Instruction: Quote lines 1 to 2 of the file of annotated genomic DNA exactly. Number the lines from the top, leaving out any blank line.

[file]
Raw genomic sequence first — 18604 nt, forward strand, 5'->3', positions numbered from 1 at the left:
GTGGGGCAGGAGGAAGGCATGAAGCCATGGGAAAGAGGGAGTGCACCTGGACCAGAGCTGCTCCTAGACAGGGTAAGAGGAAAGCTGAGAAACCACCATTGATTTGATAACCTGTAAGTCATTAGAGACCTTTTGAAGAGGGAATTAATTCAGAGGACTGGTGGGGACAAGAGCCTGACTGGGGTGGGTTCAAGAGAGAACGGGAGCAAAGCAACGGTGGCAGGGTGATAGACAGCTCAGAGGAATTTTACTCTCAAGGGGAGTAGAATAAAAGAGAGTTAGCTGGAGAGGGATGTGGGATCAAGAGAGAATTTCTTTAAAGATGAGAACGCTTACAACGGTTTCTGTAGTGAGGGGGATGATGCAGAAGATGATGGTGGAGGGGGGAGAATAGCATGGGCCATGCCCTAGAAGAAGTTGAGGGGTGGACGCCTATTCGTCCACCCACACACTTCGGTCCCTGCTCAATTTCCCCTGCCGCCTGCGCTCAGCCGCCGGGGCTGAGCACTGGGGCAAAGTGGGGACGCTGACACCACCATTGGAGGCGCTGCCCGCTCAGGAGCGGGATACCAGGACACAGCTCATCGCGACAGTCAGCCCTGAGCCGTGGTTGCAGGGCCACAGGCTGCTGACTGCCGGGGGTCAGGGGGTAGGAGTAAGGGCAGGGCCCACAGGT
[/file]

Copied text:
Raw genomic sequence first — 18604 nt, forward strand, 5'->3', positions numbered from 1 at the left:
GTGGGGCAGGAGGAAGGCATGAAGCCATGGGAAAGAGGGAGTGCACCTGGACCAGAGCTGCTCCTAGACAGGGTAAGAGGAAAGCTGAGAAACCACCATTGATTTGATAACCTGTAAGTCATTAGAGACCTTTTGAAGAGGGAATTAATTCAGAGGACTGGTGGGGACAAGAGCCTGACTGGGGTGGGTTCAAGAGAGAACGGGAGCAAAGCAACGGTGGCAGGGTGATAGACAGCTCAGAGGAATTTTACTCTCAAGGGGAGTAGAATAAAAGAGAGTTAGCTGGAGAGGGATGTGGGATCAAGAGAGAATTTCTTTAAAGATGAGAACGCTTACAACGGTTTCTGTAGTGAGGGGGATGATGCAGAAGATGATGGTGGAGGGGGGAGAATAGCATGGGCCATGCCCTAGAAGAAGTTGAGGGGTGGACGCCTATTCGTCCACCCACACACTTCGGTCCCTGCTCAATTTCCCCTGCCGCCTGCGCTCAGCCGCCGGGGCTGAGCACTGGGGCAAAGTGGGGACGCTGACACCACCATTGGAGGCGCTGCCCGCTCAGGAGCGGGATACCAGGACACAGCTCATCGCGACAGTCAGCCCTGAGCCGTGGTTGCAGGGCCACAGGCTGCTGACTGCCGGGGGTCAGGGGGTAGGAGTAAGGGCAGGGCCCACAGGT